English v. Gardner et al

Northern District of Illinois, ilnd-1:2016-cv-05295

MEMORANDUM Opinion and Order Signed by the Honorable John Robert Blakey on 7/11/2018. Mailed notice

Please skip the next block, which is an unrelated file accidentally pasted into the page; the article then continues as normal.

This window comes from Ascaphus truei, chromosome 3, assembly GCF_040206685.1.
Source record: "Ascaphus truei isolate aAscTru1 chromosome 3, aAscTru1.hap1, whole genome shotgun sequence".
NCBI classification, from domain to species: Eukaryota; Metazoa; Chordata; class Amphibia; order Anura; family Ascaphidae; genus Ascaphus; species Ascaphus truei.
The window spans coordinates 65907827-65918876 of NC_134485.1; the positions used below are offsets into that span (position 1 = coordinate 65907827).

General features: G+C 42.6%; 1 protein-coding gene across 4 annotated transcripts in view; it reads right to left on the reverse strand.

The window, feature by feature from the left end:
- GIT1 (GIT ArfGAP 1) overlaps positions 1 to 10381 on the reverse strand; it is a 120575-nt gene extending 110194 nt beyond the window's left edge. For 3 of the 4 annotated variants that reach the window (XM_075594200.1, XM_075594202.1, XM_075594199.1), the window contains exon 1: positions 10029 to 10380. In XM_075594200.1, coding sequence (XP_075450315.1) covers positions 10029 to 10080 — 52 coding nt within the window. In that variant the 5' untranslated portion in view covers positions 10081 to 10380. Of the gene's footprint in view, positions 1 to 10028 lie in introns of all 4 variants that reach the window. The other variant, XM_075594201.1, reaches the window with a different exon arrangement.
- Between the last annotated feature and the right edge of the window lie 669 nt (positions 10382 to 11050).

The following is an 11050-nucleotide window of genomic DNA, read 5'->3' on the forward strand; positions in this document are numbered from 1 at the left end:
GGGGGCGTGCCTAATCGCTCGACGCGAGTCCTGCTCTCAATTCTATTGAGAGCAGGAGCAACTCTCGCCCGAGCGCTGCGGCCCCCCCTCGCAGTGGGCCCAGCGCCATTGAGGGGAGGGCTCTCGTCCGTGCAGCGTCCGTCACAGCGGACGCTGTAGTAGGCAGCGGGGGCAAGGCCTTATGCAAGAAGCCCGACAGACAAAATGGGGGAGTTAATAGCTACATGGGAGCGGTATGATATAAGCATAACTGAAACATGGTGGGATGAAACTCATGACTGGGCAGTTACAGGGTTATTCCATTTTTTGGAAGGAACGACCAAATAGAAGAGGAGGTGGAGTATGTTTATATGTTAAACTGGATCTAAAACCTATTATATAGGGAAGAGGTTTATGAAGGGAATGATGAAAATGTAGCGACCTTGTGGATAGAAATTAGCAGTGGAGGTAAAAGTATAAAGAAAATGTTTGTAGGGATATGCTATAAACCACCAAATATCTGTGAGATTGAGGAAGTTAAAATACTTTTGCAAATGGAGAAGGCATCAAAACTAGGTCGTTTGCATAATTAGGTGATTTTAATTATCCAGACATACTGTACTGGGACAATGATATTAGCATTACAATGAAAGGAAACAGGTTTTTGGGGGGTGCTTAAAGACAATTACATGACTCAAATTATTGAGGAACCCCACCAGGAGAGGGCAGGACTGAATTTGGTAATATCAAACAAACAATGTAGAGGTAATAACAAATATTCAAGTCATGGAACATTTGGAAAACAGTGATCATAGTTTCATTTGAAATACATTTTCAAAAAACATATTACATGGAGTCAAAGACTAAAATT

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Case: 1:16-cv-05295 Document #: 79 Filed: 07/11/18 Page 1 of 12 PageID #:398 UNITED STATES DISTRICT COURT NORTHERN DISTRICT OF ILLINOIS EASTERN DIVISION MARIO S. ENGLISH JR., Plaintiff, Case No. 16-cv-5295 v. Judge John Robert Blakey MARCELLES GARDNER, et al., Defendants. MEMORANDUM OPINION AND ORDER Plaintiff Mario English brings two claims under 42 U.S.C. § 1983 against the defendant correctional officers for allegedly using excessive force while securing Plaintiff to a bedframe at the Stateville Correctional Center and demonstrating deliberate indifference to his medical needs while he was restrained. [66]. Defendants Gardner, Eskridge, and Berry (Defendants) moved to dismiss the claim against them for failing to state a cause of action. [73]. For the reasons explained below, this Court grants Defendants' motion. I. The Complaint's Allegations In February 2015, Plaintiff was incarcerated at the Stateville Correctional Center. [66] ¶ 4. At that time, Defendants Nushardt, Dethrow, Battung, Sapia, Gee, and Pontarelli served as part of the Illinois Department of Corrections' (IDOC) tactical team at Stateville. Id. ¶¶ 8–14, 35–36. On February 26, 2015, Nushardt, Dethrow, Battung, Sapia, Gee, and Pontarelli put Plaintiff in four-point restraints on a metal bed frame in Stateville's 1 Case: 1:16-cv-05295 Document #: 79 Filed: 07/11/18 Page 2 of 12 PageID #:399 healthcare unit. Id. ¶¶ 14–15, 37. The bed did not have a mattress. Id. ¶ 15. Defendants strapped Plaintiff's arms and legs to the upper bars of the bed's metal headboard and footboard. Id. ¶ 16, 38. In doing so, the officers hoisted Plaintiff's extremities at least 24 inches above the bedframe, so that only Plaintiff's backside rested on the bedframe. Id. Plaintiff asserts that Defendants acted intentionally and maliciously when they tied him to the bedframe. Id. ¶ 38. In total, Plaintiff spent over 16 hours in these restraints. Id. ¶ 20. Plaintiff claims that the tightness and elevated position of his restraints caused him intense pain in his feet and legs. Id. ¶¶ 17–19, 39. The restraints left indentations in Plaintiff's skin and, because the officers positioned Plaintiff's legs so far above his heart, he lost circulation in his legs and they fell asleep. Id. ¶¶ 17–18, 39–40. Plaintiff states that his legs felt "as if they were on fire," and that he experienced a "sharp stabbing sensation" for roughly the first three hours that he was restrained. Id. ¶¶ 17–19, 23, 41–42. At some point during that three-hour period, Defendants Marcelles Gardner, Herman Eskridge, and Jason Berry each encountered Plaintiff in his restraints. Id. ¶¶ 21, 24–25, 29. Gardner, Eskridge, and Berry worked as correction officers at Stateville, but did not form part of the tactical team that put Plaintiff in the four- point restraints. See id. ¶¶ 5–7. Plaintiff's claims against these defendants stem from their alleged failure to help Plaintiff or address his medical needs while he was restrained. See id. ¶¶ 21, 24–27, 29–33. 2 Case: 1:16-cv-05295 Document #: 79 Filed: 07/11/18 Page 3 of 12 PageID #:400 Specifically, Plaintiff alleges that Defendants prevented Plaintiff from stretching his legs or using the restroom, causing Plaintiff to urinate on himself. Id. ¶¶ 21–22. Plaintiff also alleges generally that throughout this three-hour period Plaintiff repeatedly yelled for assistance. Id. ¶ 23. According to Plaintiff, he told Eskridge about his extreme leg pain many times and asked to see a nurse or mental health staff member, but Eskridge refused to help him. Id. ¶ 24. Shortly after, Gardner entered Plaintiff's healthcare unit cell. Id. ¶ 25. Plaintiff told Gardner that his legs hurt and that he needed medical attention. Id. Gardner told Plaintiff that he had notified Berry—Gardner's lieutenant—about Plaintiff's condition but that Gardner did not have the authority to order Berry to come to the healthcare unit. Id. ¶ 26. After about three hours, someone removed Plaintiff's restraints, and his ankles were red and showed indentations from the restraints. Id. ¶¶ 27–28. Plaintiff then began to stretch his arms and legs. Id. ¶ 29. While Plaintiff was stretching, Berry arrived at the healthcare unit and Plaintiff explained his leg pain and loss of blood flow. Id. Berry "grabbed" Plaintiff's left foot and moved it around, causing Plaintiff to yell out in pain. Id. Plaintiff initiated this suit in May 2016. [1]. He amended his complaint in October 2017 and for a second time in March 2018. [53, 66]. Count I of Plaintiff's second amended complaint alleges that Gardner, Eskridge, and Berry used excessive force and violated the Eighth Amendment by failing to remove or loosen the restraints that caused Plaintiff extreme pain. [66] ¶ 30. Plaintiff also alleges 3 Case: 1:16-cv-05295 Document #: 79 Filed: 07/11/18 Page 4 of 12 PageID #:401 that Defendants violated his Eighth Amendment rights by demonstrating deliberate indifference to his medical needs and disregarding a risk of serious harm. Id. ¶¶ 31–32. Count II alleges that Defendants Nushardt, Dethrow, Battung, Sapia, Gee, and Pontarelli used excessive force and demonstrated deliberate indifference in violation of the Eighth Amendment. Id. ¶¶ 44, 45. This opinion addresses Gardner, Eskridge, and Berry's motion to dismiss Count I of Plaintiff's complaint for failure to state a cause of action. [73-1]. II. Legal Standard A motion to dismiss under Federal Rule of Civil Procedure 12(b)(6) "challenges the sufficiency of the complaint for failure to state a claim upon which relief may be granted." Gen. Elec. Capital Corp. v. Lease Resolution Corp., 128 F.3d 1074, 1080 (7th Cir. 1997). A motion to dismiss does not test the merits of a case. Autry v. Nw. Premium Servs., Inc., 144 F.3d 1037, 1039 (7th Cir. 1998). To survive a motion to dismiss, a complaint must first provide a "short and plain statement of the claim showing that the pleader is entitled to relief," Fed. R. Civ. P. 8(a)(2), giving the defendant "fair notice" of the claim "and the grounds upon which it rests." Bell Atl. Corp. v. Twombly, 550 U.S. 544, 555 (2007) (quoting Conley v. Gibson, 355 U.S. 41, 47 (1957)). Second, a complaint must contain "sufficient factual matter" to "state a claim to relief that is plausible on its face." Ashcroft v. Iqbal, 556 U.S. 662, 678 (2009) (quoting Twombly, 550 U.S. at 570). A claim has facial plausibility "when the pleaded factual content allows the court to draw the reasonable inference that the defendant is liable for the misconduct alleged." Iqbal, 556 U.S. at 678 (citing Twombly, 550 U.S. at 556). The plausibility 4 Case: 1:16-cv-05295 Document #: 79 Filed: 07/11/18 Page 5 of 12 PageID #:402 standard "is not akin to a 'probability requirement,' but it asks for more than a sheer possibility that a defendant has acted unlawfully." Williamson v. Curran, 714 F.3d 432, 436 (7th Cir. 2013). Thus, "threadbare recitals of the elements of a cause of action, supported by mere conclusory statements, do not suffice." Limestone Dev. Corp. v. Vill. of Lemont, 520 F.3d 797, 803 (7th Cir. 2008). In evaluating a complaint, this Court accepts all well-pleaded allegations as true and draws all reasonable inferences in the plaintiff's favor. Iqbal, 556 U.S. at 678. This Court does not, however, automatically accept a complaint's legal conclusions as true. Brooks v. Ross, 578 F.3d 574, 581 (7th Cir. 2009). III. Analysis To survive Defendants' motion to dismiss his § 1983 claim, Plaintiff must allege facts showing that Defendants, acting under the color of state law, deprived him of a right secured by the Constitution or any federal law. See Rodriguez v. Plymouth Ambulance Serv., 577 F.3d 816, 822 (7th Cir. 2009). Plaintiff must also allege that Defendants "personally participated in or caused the unconstitutional actions." Grieveson v. Anderson, 538 F.3d 763, 776 (7th Cir. 2008). Defendants seek to dismiss Count I of Plaintiff's second amended complaint, which asserts that Defendants used excessive force against Plaintiff and demonstrated deliberate indifference to Plaintiff's medical needs. This Court addresses each aspect of Plaintiff's claim in turn. A. Excessive Force The Eighth Amendment's Cruel and Unusual Punishments Clause protects 5 Case: 1:16-cv-05295 Document #: 79 Filed: 07/11/18 Page 6 of 12 PageID #:403 prisoners from unnecessary and wanton infliction of pain; what qualifies as "unnecessary and wanton" varies with the nature of the alleged constitutional violation. Hudson v. McMillian, 503 U.S. 1, 5 (1992). To state a claim for excessive force under the Eighth Amendment, Plaintiff must allege facts indicating that Defendants used force "maliciously or sadistically to cause harm," rather than "in a good-faith effort to maintain or restore discipline." DeWalt v. Carter, 224 F.3d 607, 619 (7th Cir. 2000) (quoting Hudson, 503 U.S. at 5). Gardner, Eskridge, and Berry seek to dismiss this claim on the grounds that Plaintiff fails to allege that they did not act in good faith. [73-1] at 5–6. To determine whether a prison official had the mental state required under the Eighth Amendment excessive force standard, courts consider a variety of factors, including the "need for an application of force, the relationship between that need and the force applied, the threat reasonably perceived by the responsible officers, the efforts made to temper the severity of the force employed, and the extent of the injury suffered by the prisoner." DeWalt, 224 F.3d at 619. Although a plaintiff need not show a "significant injury," a "de minimis use of physical force" generally does not suffice to state a claim. See id. at 620 (concluding that the "simple act of shoving" a prisoner did not constitute excessive force under the Eighth Amendment). Plaintiff can state a viable excessive force claim without alleging a significant injury, however, if prison officials used force maliciously or sadistically. Caffey v. Maue, 679 F. App'x 487, 492 (7th Cir. 2017). 6 Case: 1:16-cv-05295 Document #: 79 Filed: 07/11/18 Page 7 of 12 PageID #:404 Generally, courts afford prison officials broad deference in formulating and executing policies necessary "to preserve internal order and discipline and to maintain institutional security." Whitley v. Albers, 475 U.S. 312, 321–22 (1986). But corrections officers must still have a legitimate purpose or penological justification for restraining an inmate. See, e.g., Verser v. Smith, No. 14-CV-1187, 2016 WL 3595727, at *2–3 (N.D. Ill. July 5, 2016). In many cases, placing a violent or disruptive inmate in bodily restraints for an extended period does not violate the Eighth Amendment. See, e.g., O'Malley v. Litscher, 465 F.3d 799, 805 (7th Cir. 2006) (holding that using five-point restraints on an inmate who promised to "fight to the death" did not constitute excessive force). Here, Plaintiff's complaint indicates that he was restrained to prevent harm to himself. [66] ¶ 30. Preventing self-harm provides a legitimate reason to place an inmate in restraints. See Payette v. Hoenisch, 284 F. App'x 348, 351 (7th Cir. 2008); see also Murphy v. Walker, 51 F.3d 714, 718 (7th Cir. 1995) (noting that bodily restraints may "be used on violent inmates who pose a threat to others or suicidal inmates who pose a threat to themselves"). Absent some allegation showing that an official acted maliciously or sadistically in implementing such legitimate restraints, the mere fact that the inmate experienced some discomfort or distress does not demonstrate an Eighth Amendment violation. See Payette, 284 F. App'x at 350–51 (affirming judgment for prison officials where inmate failed to show they did not act in a legitimate effort to prevent the inmate from harming himself, even though restraints caused him pain). 7 Case: 1:16-cv-05295 Document #: 79 Filed: 07/11/18 Page 8 of 12 PageID #:405 Plaintiff asserts that Defendants used excessive force when they failed to remove or loosen his restraints, even though he complained about his discomfort for hours. [66] ¶ 30. Plaintiff alleges no facts indicating that Defendants kept Plaintiff in restraints maliciously or sadistically, or only to cause Plaintiff pain. Nor does Plaintiff allege that Defendants used force gratuitously. In fact, Plaintiff's sole indication as to why Defendants kept him restrained suggests that the restraints were intended to prevent Plaintiff from harming himself. See id. Because preventing self-harm provides a legitimate reason for Defendants' actions, Plaintiff must allege facts showing that Defendants acted maliciously or sadistically to state an Eighth Amendment excessive force claim. See Payette, 284 F. App'x at 351. This remains true even if Plaintiff suffered some pain or anxiety while restrained. See id. Plaintiff fails to do so, and therefore fails to state a claim for excessive force against Defendants. See, e.g., Guitron v. Paul, 675 F.3d 1044, 1045–46 (7th Cir. 2012) (affirming dismissal of complaint where inmate plaintiff failed to allege facts showing malicious or sadistic intent on the part of the defendant officer). While Plaintiff does not have to prove that Defendants acted with the requisite malicious intent, he must plead a sufficient factual basis to create the reasonable inference that Defendants acted wrongfully. See Iqbal, 556 U.S. at 678. Plaintiff has not done so, and this Court dismisses Plaintiff's excessive force claim as to Berry, Eskridge, and Gardner under Count I. B. Deliberate Indifference Count I of Plaintiff's second amended complaint also alleges that Defendants demonstrated deliberate indifference to Plaintiff's medical needs. [66] ¶ 32. To 8 Case: 1:16-cv-05295 Document #: 79 Filed: 07/11/18 Page 9 of 12 PageID #:406 state a claim for deliberate indifference, a plaintiff must plead two elements: "(1) an objectively serious medical condition; and (2) an official's deliberate indifference to that condition." 1 Arnett v. Webster, 658 F.3d 742, 750 (7th Cir. 2011). A medical condition qualifies as "objectively serious" if it "has been diagnosed by a physician as mandating treatment or is so obvious that even a lay person would perceive the need for a doctor's attention." Gomez v. Randle, 680 F.3d 859, 865 (7th Cir. 2012) (quoting Roe v. Elyea, 631 F.3d 843, 857 (7th Cir. 2011)). A prison official shows deliberate indifference "when he knows of a substantial risk of harm to an inmate and either acts or fails to act in disregard of that risk." Arnett, 658 F.3d at 751. While the Seventh Circuit has acknowledged that a wide range of medical conditions can meet the objective prong of a deliberate indifference claim, the application of external restraints to an inmate does not constitute such a condition. Cf. Elyea, 631 F.3d at 861 (listing "a dislocated finger, a hernia, arthritis, heartburn and vomiting, a broken wrist, and minor burns sustained from lying in vomit" as qualifying medical conditions). Nor does Plaintiff cite any legal authority showing that a minor and temporary interference with circulation qualifies as a serious medical condition. See [76] at 7–8. Finally, case law in this circuit indicates that, absent some resulting medical complication, a single instance of self-urination does not constitute a serious medical condition. Compare O'Malley, 465 F.3d at 805 (assuming that a rash resulting from an inmate being left in his own vomit could 1 Plaintiff's complaint alludes only to Defendants' alleged deliberate indifference to Plaintiff's medical needs. See [66] ¶ 32. Accordingly, this Court need not address Plaintiff's allegations under any other deliberate indifference theory, such as that pertaining to inmates' conditions of confinement. 9 Case: 1:16-cv-05295 Document #: 79 Filed: 07/11/18 Page 10 of 12 PageID #:407 constitute a serious medical condition), and Ganaway v. Adamson, No. 15-cv-00784- SMY, 2015 WL 4761141, at *3 (S.D. Ill. Aug. 12, 2015) (finding that the rash the inmate suffered after exposure to a urine- and blood-stained mattress might qualify as a serious medical condition), with De La Paz v. Peters, 959 F. Supp. 909, 915 (N.D. Ill. 1997) (prison's failure to provide daily showers to incontinent inmate did not constitute deliberate indifference). Plaintiff alleges no such harm here. Based upon Plaintiff's complaint, this Court cannot conclude that Plaintiff suffered any kind of medical condition "so obvious" that lay persons like Defendants "would perceive the need for a doctor's attention." Gomez, 680 F.3d at 865. In short, Plaintiff never specifies what medical condition he suffered, and does not develop the factual allegations that might support finding an objectively serious medical condition. Even assuming, however, that Plaintiff suffered from an objectively serious medical condition, he still fails to state a claim for deliberate indifference because he does not satisfy the second element of his claim. Turning to the subjective prong of the deliberate indifference inquiry, Plaintiff must allege more than mere negligence by Defendants. Arnett, 658 F.3d at 751. Rather, deliberate indifference "approaches intentional wrongdoing." Id. A prison official must know about an inmate's serious medical need and then disregard that need. See Payette, 284 F. App'x at 352 (concluding that a jail official could have been deliberately indifferent when he knew a self-harming inmate needed mental health treatment and he failed to provide it for seven days). 10 Case: 1:16-cv-05295 Document #: 79 Filed: 07/11/18 Page 11 of 12 PageID #:408 In Payette, the Seventh Circuit indicated that leaving someone in mental health restraints for seven days without treatment could constitute deliberate indifference, but the Court noted that restraining a prisoner "for a short period of time ordinarily does not violate the constitution," as long as officials have a legitimate reason to do so. Id. Here, Plaintiff's allegations as to Eskridge, Berry, and Gardner only cover three hours, during which Gardner contacted his superior— Berry—about Plaintiff's condition. See [66] ¶¶ 21–29. As noted above, the only indication as to the rationale for Plaintiff's restraints suggests that their purpose was to prevent Plaintiff from self-harming. Id. ¶ 30. Under these circumstances, Plaintiff does not show that Defendants acted with deliberate indifference. See Payette, 284 F. App'x at 352. Indeed, Defendants ostensibly relieved Plaintiff's pain when one of them released Plaintiff from the restraints. [66] ¶¶ 27–29. Plaintiff's complaint, at best, may show that Defendants were merely negligent for not releasing him or notifying their superior officers sooner. But that does not amount to deliberate indifference or callous recklessness; prison officials must act responsibly when handling inmates' medical needs, but they "are not required to act flawlessly." Lee v. Young, 533 F.3d 505, 511–12 (7th Cir. 2008) (concluding that prison officials' failure to completely seclude an asthmatic inmate from secondhand smoke was at worst negligent but not deliberately indifferent). Despite Plaintiff's discomfort, his complaint fails to show that Defendants ignored any "substantial risk of harm" from the three hours that they left him restrained. Arnett, 658 F.3d at 751. 11 Case: 1:16-cv-05295 Document #: 79 Filed: 07/11/18 Page 12 of 12 PageID #:409 Based upon Plaintiff's sparse complaint, this Court cannot infer either that Plaintiff suffered an objectively serious medical condition or that Defendants acted in reckless disregard to that condition. See Iqbal, 556 U.S. at 678. Accordingly, this Court dismisses Plaintiff's deliberate indifference claim as to Eskridge, Gardner, and Berry. C. Leave to Replead Federal Rule of Civil Procedure 15(a)(2) instructs district courts to freely give leave to amend "when justice so requires." This is the first time this Court has addressed Plaintiff's claims, and Plaintiff should be afforded an opportunity to correct the deficiencies outlined here. Should any amended pleading suffer similar defects, however, this Court may deny a future motion to amend the complaint. See Stanard v. Nygren, 658 F.3d 792, 800 (7th Cir. 2011). At this stage, however, Plaintiff may replead his claims against Eskridge, Gardner, and Berry if he can do so consistent with his obligations under Rule 11. IV. Conclusion For the reasons explained above, this Court grants Defendants' motion. [73]. This Court dismisses Count I of Plaintiff's second amended complaint without prejudice. Dated: July 11, 2018 Entered: ____________________________ John Robert Blakey United States District Judge 12